The Cleek clan are back in this sequel to 2011’s The Woman, written and directed by the Woman herself, Pollyanna McIntosh.

While technically the third part of a trilogy, like its predecessor Darlin’ works as a standalone movie. It’s a joy to see the series continued by McIntosh, particularly as she had to spend most of the previous instalment chained up in a shed, and its clear from her committed physical performance and politically charged sequel that the character has real meaning for her.

The 2019 film follows the feral Woman to the city where she looks for her adopted daughter Darlin’ (Lauryn Canny), who has been taken in by a Catholic boarding school called St. Philomena’s, presumably named after the Judi Dench movie. An abusive bishop (Mad Men‘s Bryan Batt) makes it his mission to civilise Darlin’ just as the previous picture’s patriarch attempted with the Woman, while publicising the feral child’s transformation for his own fame and fortune.

We track the two women in tandem: the girl and her kind classmates and nuns under the thumb of an exploitative institution; and the Woman who befriends a group of homeless prostitutes, free from societal oppression by completely removing themselves from it. Where Lucky McKee’s The Woman was unremittingly brutal, McIntosh’s sympathetic injection of sisterhood, coming-of-age themes and even comedy is reminiscent of the transition from The Terminator to Terminator 2, right down to the Woman’s Sarah Connor sunglasses.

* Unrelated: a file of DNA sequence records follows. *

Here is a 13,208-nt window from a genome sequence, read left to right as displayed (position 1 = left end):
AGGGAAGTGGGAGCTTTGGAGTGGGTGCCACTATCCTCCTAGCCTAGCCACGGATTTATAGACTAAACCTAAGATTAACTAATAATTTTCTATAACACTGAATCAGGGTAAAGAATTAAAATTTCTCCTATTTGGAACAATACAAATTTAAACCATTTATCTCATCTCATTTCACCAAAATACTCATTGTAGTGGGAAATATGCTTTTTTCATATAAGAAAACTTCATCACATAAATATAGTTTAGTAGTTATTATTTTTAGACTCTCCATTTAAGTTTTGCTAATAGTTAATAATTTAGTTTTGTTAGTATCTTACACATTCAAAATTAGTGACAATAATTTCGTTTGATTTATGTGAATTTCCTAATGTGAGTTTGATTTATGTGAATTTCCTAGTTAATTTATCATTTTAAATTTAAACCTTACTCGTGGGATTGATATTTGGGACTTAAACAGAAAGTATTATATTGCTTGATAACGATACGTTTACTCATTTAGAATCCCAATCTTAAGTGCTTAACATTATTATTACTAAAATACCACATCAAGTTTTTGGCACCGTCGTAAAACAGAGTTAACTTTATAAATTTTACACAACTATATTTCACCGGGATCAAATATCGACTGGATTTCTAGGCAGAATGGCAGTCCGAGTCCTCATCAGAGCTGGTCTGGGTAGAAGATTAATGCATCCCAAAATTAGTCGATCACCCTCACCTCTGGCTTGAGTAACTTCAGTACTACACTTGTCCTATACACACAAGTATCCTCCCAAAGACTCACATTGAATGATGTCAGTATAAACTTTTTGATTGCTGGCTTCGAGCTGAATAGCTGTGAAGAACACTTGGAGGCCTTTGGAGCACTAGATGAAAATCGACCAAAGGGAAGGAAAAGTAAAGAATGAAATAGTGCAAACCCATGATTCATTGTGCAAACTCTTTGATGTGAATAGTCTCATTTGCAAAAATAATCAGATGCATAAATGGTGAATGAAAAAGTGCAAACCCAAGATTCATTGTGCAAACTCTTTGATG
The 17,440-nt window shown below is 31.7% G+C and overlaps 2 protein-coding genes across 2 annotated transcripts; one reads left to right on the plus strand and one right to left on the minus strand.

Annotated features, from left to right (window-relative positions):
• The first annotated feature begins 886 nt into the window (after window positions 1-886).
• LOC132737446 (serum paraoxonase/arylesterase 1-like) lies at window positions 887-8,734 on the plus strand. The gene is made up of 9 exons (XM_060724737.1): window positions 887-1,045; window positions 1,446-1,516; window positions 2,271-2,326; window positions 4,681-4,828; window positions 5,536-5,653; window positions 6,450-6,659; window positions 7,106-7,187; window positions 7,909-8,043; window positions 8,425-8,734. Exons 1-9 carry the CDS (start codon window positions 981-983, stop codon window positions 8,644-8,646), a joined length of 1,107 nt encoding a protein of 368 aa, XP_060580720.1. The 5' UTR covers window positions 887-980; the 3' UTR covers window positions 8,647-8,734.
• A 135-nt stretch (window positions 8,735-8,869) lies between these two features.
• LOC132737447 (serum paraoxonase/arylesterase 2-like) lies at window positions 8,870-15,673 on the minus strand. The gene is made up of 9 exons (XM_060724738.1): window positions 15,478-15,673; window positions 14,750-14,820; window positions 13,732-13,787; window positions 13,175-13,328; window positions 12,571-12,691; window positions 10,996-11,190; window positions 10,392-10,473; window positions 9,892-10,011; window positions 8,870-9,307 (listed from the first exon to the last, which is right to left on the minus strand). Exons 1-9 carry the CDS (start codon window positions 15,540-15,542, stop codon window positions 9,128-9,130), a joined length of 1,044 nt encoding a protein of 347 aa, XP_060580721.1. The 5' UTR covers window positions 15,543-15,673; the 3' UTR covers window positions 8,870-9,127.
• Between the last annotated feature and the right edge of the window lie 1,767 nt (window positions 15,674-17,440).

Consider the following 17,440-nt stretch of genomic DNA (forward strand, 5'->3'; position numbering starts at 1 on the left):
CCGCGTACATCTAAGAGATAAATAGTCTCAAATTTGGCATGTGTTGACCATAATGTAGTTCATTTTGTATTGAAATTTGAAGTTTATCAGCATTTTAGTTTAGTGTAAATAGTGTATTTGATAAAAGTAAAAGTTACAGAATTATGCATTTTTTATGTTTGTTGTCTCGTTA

This results in a sequel pitched somewhere between the cannibalistic coming-of-age drama of Raw and the anti-Catholic Church slasher Alice, Sweet AliceIn making this transition McIntosh loses much of The Woman‘s visceral horror and allegorical power; where that film attacked American society in general, this hones in on one specific aspect and ends up feeling more obvious and less shocking; the same reason Us is superior to Get Out.

Though less intense than its predecessor, Darlin’ is an accomplished directorial debut for McIntosh with a pair of striking performances at its core. Not only is it rare to see a horror flick with a story instead of a template, it’s refreshing to watch something so weird without it seeming muddled. Angry, feminist and lovingly dedicated to the series’ late creator Jack Ketchum, Darlin’ is as carin’ as it is darin’.


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